April 21, 2015

Richard Siken

Poetry as our second language
Richard Siken has received high praise from fellow poets such as Louise Glück, as well as critics at the New York Times, and has won numerous awards, including the Pushcart Prize and the Yale Series of Younger Poets Competition. It has been 10 years since the publication of his first collection, and his second collection, War of the Foxes, is beautifully wrought and well worth the wait. We asked Siken a few questions about his writing process, the focus of his new collection, the role of poetry and more.
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Richard Siken has received high praise from fellow poets such as Louise Glück, as well as critics at the New York Times, and has won numerous awards, including the Pushcart Prize and the Yale Series of Younger Poets Competition. It has been 10 years since the publication of his first collection, and his sophomore collection, War of the Foxes, is beautifully wrought and well worth the wait. We asked Siken a few questions about his writing process, the focus of his new collection, the role of poetry and more. 

This is your first collection since 2005’s Crush. How has your writing process changed since then?
My process hasn’t changed, but my concerns are different. Crush was focused on romantic love. After Crush was published, it occurred to me that I might never love again—an awful thought, but it was possible—and if I didn’t love again, would I have anything left to say about myself or the world? It turns out, I did. Instead of asking, “Why won’t he love me back?” I started saying, “Don’t kill my friends.”

This collection includes many poems that center on painting or utilize painterly language. How has your painting influenced your writing?
It hasn’t. In War of the Foxes, I wanted to show the difficulties of representation. A bird and a painting of a bird are different, just as an event and the story of an event are different. It’s not that painting influenced my writing, it’s that it became the subject matter of my writing.

Crush has come to be revered as a kind of cult classic among readers. How has its success shaped the way you approach your work?
I’m reminded that I’ve made something and I’m “responsible” for it in some way. I was surprised that so many people wanted to know if it was “true”—whatever that means—instead of letting it evoke emotion. If anything, this insistence on wanting to know the truth compelled me to start writing about the lie of representation and how singing shouldn’t be held accountable to the rules of journalism.

In past interviews, you’ve expressed concern and frustration over “the frequency in which explanation is demanded from art.” In our modern, information-fueled world, why is it important for art and poetry to remain nebulous in meaning?
Oh no! I never meant that at all. Nebulous is an awful word. Poetry and visual art are full of meaning, often very clear, focused and deliberate meaning. What frustrates me is that people want to know—and bluntly ask—what my childhood was like, what medications I might be taking, and if maybe there is something fundamentally wrong with me that makes me unlovable. They think they need this backstory, this explanation, if they are going to approach my poems or consider them valid.

You can stop a song every few beats to analyze its structure—which can be useful for understanding it in one way—but you can also listen to the song all the way through and have the experience. It sounds obvious when I apply this idea to a song, but it seems that dissection the default approach for poetry and visual art. It’s an autopsy, which is fine, except it offers very little, and it does so at the expense of all the living parts.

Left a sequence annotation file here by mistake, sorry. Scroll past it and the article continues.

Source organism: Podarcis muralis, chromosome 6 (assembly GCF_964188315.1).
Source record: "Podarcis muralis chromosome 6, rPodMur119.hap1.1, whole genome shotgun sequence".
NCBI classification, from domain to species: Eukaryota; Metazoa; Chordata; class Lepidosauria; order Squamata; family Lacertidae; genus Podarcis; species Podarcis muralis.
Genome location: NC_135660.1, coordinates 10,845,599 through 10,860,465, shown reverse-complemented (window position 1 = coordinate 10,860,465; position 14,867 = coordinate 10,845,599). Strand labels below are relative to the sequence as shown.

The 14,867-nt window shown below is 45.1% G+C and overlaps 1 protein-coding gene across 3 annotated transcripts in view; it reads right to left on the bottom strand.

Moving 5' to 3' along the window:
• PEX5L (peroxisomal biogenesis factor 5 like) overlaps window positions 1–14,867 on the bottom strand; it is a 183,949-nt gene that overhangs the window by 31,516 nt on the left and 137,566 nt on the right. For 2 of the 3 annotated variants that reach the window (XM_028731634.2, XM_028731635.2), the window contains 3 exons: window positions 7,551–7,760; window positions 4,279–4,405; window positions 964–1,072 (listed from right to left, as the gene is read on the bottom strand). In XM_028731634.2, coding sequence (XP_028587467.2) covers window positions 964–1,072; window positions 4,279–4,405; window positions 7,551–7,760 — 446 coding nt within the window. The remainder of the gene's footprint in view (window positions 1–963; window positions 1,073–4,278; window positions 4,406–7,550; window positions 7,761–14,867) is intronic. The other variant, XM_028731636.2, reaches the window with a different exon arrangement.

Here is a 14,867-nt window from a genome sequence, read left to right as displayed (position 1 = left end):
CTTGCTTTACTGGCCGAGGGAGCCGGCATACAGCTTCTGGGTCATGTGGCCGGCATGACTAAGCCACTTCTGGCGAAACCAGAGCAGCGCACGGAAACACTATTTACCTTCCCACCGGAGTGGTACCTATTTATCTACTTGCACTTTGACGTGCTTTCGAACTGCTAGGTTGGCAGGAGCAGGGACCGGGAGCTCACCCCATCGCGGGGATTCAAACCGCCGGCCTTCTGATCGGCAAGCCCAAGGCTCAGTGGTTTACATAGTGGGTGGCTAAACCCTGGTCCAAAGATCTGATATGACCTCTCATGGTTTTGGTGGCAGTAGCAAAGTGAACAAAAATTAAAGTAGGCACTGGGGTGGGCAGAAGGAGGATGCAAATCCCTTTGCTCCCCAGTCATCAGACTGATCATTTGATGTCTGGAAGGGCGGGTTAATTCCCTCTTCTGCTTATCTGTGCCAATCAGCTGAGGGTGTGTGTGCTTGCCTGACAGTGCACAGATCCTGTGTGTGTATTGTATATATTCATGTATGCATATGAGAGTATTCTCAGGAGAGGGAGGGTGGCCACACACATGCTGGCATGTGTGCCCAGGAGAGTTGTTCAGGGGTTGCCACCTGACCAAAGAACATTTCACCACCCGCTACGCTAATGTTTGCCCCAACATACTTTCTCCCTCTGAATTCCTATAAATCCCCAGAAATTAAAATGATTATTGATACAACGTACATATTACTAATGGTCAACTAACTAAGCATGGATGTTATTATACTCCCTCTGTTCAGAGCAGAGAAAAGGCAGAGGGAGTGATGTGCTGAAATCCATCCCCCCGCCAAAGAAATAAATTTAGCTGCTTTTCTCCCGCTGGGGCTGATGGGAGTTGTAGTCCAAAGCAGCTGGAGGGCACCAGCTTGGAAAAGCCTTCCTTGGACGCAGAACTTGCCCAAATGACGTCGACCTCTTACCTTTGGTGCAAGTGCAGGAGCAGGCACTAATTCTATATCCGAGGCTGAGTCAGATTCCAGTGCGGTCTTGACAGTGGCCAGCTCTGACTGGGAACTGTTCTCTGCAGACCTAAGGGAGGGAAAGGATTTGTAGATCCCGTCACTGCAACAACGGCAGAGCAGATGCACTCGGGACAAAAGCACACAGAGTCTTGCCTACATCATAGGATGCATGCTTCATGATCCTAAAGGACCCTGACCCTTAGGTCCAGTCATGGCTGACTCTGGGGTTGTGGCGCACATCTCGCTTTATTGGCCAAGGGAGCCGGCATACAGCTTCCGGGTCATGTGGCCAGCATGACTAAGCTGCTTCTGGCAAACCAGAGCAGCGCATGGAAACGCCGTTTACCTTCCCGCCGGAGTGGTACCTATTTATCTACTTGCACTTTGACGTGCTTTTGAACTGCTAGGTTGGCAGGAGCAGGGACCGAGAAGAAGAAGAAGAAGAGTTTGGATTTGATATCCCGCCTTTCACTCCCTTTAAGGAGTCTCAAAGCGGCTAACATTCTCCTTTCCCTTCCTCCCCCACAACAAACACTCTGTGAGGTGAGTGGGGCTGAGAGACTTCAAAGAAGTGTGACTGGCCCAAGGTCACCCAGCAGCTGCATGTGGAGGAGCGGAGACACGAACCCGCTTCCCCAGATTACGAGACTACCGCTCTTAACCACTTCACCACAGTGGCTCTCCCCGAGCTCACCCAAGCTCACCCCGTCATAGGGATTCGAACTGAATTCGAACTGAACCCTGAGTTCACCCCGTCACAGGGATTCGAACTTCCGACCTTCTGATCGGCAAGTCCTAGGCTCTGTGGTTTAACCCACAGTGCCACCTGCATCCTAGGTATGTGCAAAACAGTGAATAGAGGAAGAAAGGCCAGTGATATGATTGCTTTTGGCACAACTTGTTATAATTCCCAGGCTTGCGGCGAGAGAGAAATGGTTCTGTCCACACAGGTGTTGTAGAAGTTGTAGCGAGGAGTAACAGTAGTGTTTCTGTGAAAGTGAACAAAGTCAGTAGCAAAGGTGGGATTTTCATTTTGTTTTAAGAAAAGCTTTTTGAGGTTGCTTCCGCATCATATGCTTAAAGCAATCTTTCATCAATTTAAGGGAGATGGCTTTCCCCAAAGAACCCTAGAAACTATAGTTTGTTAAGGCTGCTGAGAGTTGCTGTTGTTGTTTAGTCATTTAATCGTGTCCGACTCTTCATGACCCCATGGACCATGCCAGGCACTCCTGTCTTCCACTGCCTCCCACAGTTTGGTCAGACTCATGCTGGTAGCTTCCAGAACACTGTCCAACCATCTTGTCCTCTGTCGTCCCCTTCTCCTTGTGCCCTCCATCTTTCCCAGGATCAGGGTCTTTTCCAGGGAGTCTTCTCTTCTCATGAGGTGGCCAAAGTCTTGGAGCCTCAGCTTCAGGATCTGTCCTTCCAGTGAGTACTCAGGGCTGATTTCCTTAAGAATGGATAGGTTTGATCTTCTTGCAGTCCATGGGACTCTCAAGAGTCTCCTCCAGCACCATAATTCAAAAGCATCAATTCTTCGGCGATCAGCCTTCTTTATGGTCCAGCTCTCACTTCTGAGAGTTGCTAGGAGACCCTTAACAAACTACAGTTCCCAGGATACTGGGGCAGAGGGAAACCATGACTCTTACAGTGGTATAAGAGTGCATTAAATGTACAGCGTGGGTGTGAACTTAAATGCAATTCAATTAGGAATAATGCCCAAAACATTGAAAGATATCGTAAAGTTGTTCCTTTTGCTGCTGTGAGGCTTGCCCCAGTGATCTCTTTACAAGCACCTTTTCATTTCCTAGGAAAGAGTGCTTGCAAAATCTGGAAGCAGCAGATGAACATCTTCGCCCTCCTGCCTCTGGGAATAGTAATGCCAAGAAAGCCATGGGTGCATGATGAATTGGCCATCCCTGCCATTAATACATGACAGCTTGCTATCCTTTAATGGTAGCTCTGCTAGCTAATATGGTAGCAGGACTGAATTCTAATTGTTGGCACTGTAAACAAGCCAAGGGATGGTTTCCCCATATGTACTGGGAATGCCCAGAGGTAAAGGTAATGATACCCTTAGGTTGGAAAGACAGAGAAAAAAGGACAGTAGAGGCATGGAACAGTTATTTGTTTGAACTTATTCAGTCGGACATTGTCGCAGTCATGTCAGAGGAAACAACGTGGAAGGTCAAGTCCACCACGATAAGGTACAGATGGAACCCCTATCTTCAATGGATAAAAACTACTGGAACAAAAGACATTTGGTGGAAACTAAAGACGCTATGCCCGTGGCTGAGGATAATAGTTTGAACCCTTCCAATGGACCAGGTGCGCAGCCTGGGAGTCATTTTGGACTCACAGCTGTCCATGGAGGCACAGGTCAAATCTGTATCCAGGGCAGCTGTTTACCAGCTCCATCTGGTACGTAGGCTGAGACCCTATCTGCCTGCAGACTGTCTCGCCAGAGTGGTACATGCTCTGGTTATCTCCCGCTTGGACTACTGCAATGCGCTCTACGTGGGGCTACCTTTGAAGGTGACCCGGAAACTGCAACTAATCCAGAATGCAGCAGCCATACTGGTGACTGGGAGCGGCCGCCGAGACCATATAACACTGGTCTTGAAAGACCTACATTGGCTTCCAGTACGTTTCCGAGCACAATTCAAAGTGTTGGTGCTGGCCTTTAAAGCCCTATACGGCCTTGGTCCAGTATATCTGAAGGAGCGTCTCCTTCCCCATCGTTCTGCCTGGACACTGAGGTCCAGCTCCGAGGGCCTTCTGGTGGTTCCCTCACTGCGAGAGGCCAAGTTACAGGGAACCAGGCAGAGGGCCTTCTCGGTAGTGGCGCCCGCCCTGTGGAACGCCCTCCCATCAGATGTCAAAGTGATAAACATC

Are there certain poets or collections that you find yourself continually coming back to, for solace or inspiration?
Gertrude Stein and Lyn Hejinian. Deep lyric and pure play. Astounding.

Where do you do most of your writing?
I have a nice desk. It used to be someone’s dining room table.

What is the best piece of writing advice you have received?
Read what you hate. It’s easy to read what you love, it’s easy to get discouraged when you compare yourself to your all-time favorites, but when you read what you hate, you can feel your aesthetic starting to bristle, you can see, again, the necessity of your work.

Aside from poetry, filmmaking, painting and photography, are there any other artistic mediums you would like to explore in the future?
I am building chairs. And I am trying to figure out how to design a bigger desk.

What do you believe is the role of poetry today?
The role has never changed. Poetry is an example of how to be human. And I believe poetry is the language of the imagination. And we need larger imaginations. Figurative language reframes problems and offers previously unseen solutions. It challenges as well as delights. Poetry should be everyone’s second language.

What advice would you offer to those who may feel intimidated by poetry, but would like to start reading it?
Poets use the materials of conversation for not-conversation—for singing and playing around, and storytelling—and this makes people angry and confused. I think poetry has too often been presented as a puzzle that needs to be solved to get to a deeper meaning. There can be deep meaning and surface meaning and sideways meaning, beautiful lying and sudden honesty, risk and tension and complicating frictions, and, quite frankly, joy inside a poem. It isn’t supposed to be intimidating, it’s supposed to be electrifying. If a poem makes you feel stupid, it’s probably a bad poem.

 

Author photo courtesy of Copper Canyon Press.

Get the Book

War of the Foxes

War of the Foxes

By Richard Siken
Copper Canyon Press
ISBN 9781556594779

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